Our (Unfinished) US Immigration Story 🦅 It's Hardly 12 Steps 🤷♂️
We are only beginning to see a trace of light at the end of tunnel, but after nearly 4 years in pursuit of American passports for my Cambodian family, and stranded abroad in Suriname the last two years, at times we wonder if the hardship we've put ourselves through has been worth it.
All For Basic Freedom Of Movement
It's hard to believe it's already been 4+ years since @Sreypov and I decided it would be in our best interests to pursue an internationally recognized marriage certificate. In Cambodia we weren't allowed to marry because I was below the minimum $2,000 per month income needed for a foreign citizen to marry a Cambodian citizen inside Cambodian borders.
To be honest, I never even made close to that salary working 60+ hours a week in the USA, so it's absurd to think I could somehow legally earn that kind of monthly income in Cambodia. After I had visa issues in Cambodia, forcing a family separation of nearly a half a year, I returned to Cambodia with enough money to fly us all to Ecuador for a legal marriage, a country with zero red tape for Cambodians that want to stay less than 90 days.
More Like A Strandemic Than A Plandemic
Our lawyer stiffed us in Ecuador, and American friends and family never came to visit, defeating the whole purpose of choosing a country so geographically close to the USA. In the end, we wound up stranded in Suriname to avoid immigration violations in Ecuador, and then the pandemic came.
Unable to return to Cambodia thanks to COVID-19, barely able to survive here in Suriname thanks to an economic crash, COVID-19, and a hard-to-penetrate social network in Suriname, living in the USA actually seems like a good idea right now, something I never thought I would hear myself say.
It's taken three years just gathering documents in the USA, Cambodia, and Suriname to bring us to what the United States Citizenship and Immigration Services calls Step 1 of the 12-Step Immigration Visa Process. After three years of suffering and hardship, we sit at Step 4, currently arranging a sponsor to be economically responsible for my Cambodian family members.
'Mericans Will Never Understand
It is hard explaining our struggle to my fellow 'Mericans in the USA. Most of them still ask the question, "Why don't you just come back home Justin?", even after being told we are currently prohibited from entry to the USA for a plethora of reasons.
I recently shared one of my favorite movies, Idiocracy, in this post, and it very much reminds me of how impossible it is to explain to my local hometown rednecks that my family and I need to be at $33,000+ annual income (125% of poverty for household size) before the US government will allow us entry, but only after a mountain of paperwork and fees designed to break your spirit and make those who can't afford an immigration attorney, give up.
The End Is In Sight
It is a bit depressing to know how many tens of thousands of dollars we've lost to plane tickets and and pointless bureaucratic fees, all in a bid to simply gain the freedom to buy a plane ticket and travel from country A to country B without having customs agents questioning the legitimacy of our family. With American passports for all, we could also stop buying a series of expensive one-way tickets to get to our final destination, bearing in mind Cambodian citizens can't transit many airports of the world.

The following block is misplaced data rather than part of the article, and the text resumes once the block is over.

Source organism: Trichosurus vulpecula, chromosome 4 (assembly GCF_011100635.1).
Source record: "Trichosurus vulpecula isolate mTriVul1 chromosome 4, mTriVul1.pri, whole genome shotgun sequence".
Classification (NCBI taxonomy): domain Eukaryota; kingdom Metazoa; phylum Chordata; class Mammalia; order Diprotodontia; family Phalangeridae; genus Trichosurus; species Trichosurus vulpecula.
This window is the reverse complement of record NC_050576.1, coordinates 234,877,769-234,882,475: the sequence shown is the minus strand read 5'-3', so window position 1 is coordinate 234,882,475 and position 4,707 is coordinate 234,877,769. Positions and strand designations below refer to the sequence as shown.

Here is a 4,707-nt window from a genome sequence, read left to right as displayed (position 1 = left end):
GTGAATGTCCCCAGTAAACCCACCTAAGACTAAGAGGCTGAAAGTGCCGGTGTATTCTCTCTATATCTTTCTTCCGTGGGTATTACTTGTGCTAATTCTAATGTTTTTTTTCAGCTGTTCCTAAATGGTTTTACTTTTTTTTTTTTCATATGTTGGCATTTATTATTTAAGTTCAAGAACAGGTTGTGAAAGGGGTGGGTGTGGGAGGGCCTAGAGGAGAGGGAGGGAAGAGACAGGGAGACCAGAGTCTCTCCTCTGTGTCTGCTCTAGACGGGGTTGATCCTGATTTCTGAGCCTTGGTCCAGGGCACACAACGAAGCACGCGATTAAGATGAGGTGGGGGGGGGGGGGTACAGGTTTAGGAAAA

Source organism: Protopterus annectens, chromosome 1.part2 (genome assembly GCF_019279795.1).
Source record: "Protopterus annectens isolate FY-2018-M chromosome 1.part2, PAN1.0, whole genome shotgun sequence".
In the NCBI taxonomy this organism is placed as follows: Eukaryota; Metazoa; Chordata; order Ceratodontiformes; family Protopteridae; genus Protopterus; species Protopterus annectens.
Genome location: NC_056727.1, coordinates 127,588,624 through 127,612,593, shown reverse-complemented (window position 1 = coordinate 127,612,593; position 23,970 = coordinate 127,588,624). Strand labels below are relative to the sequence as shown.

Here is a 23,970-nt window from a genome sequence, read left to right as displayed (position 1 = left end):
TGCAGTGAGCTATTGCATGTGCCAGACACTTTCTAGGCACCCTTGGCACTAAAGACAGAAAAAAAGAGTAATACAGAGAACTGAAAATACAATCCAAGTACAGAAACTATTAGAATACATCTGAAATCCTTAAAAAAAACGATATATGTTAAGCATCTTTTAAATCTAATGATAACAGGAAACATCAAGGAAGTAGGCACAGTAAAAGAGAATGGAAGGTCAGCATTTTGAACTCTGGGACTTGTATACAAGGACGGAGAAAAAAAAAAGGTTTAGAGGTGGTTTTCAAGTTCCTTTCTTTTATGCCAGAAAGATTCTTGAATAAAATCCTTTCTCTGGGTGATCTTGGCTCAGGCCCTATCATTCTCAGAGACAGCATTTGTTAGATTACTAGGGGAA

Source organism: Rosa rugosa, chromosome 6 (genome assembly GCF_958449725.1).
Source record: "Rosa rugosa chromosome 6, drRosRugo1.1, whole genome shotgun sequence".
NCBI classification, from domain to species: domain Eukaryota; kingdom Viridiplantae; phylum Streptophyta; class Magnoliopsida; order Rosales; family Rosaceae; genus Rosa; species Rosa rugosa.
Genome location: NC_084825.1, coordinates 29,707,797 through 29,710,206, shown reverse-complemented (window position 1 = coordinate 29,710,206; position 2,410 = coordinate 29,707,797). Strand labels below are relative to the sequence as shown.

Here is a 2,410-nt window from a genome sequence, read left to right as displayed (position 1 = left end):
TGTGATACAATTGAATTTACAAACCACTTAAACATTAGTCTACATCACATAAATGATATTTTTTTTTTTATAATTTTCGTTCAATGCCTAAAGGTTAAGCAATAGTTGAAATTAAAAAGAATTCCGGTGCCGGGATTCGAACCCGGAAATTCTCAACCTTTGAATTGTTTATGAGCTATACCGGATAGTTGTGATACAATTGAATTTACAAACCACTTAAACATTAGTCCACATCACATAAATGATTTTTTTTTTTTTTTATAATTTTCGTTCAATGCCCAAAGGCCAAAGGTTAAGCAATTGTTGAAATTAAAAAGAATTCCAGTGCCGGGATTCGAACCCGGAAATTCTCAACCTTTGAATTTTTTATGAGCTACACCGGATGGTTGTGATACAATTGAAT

I could blab on and on, but I guess I just need to vent a little and get this stress off my shoulders by unloading it onto you Hivers. The end is in sight though, as it seems we now have a sponsor. After uploading this person's supporting documentation there will be nothing more left to do than submit the final petition and wait for a rejection notice or an interview date in Guyana at the US Embassy there.
We are still ready to be stranded in Guyana after should a visa refusal occur after the potential interview in Guyana. We know many Cambodian friends and family members that have interviewed and failed up to 10 times, but it wasn't an issue for them because they were from wealthy families with big pockets.
A Future In The USA Is Hard To Envision
One failed interview for us may end up with us looking to Venezuela as a potential home where we could have a better quality of life than we've had here in Suriname. The ability to use crypto for street-level transactions would be a game changer for us, plus Venezuela has an economy of scale, unlike Suriname. Due to this, many factory-produced items would be much more affordable there, as well as fruits and vegetables.
As far as what we'll do if we land in the USA, I can't even imagine yet, but it probably involves a lot of manual labor since we both have no formal education. When I lived there, I could barely take care of myself working 60+ hours a week, so I can't even imagine the hardship we'll have to endure.
Starting a business with $500 and a dream like we can in Cambodia will not be possible, so we'll likely end up losing our ability to be self-employed. But if we can survive three years there, our daughters will have American passports, and this will open a whole new world of potential for them far beyond the borders of the USA.
🙏 GIVE THANKS 🙏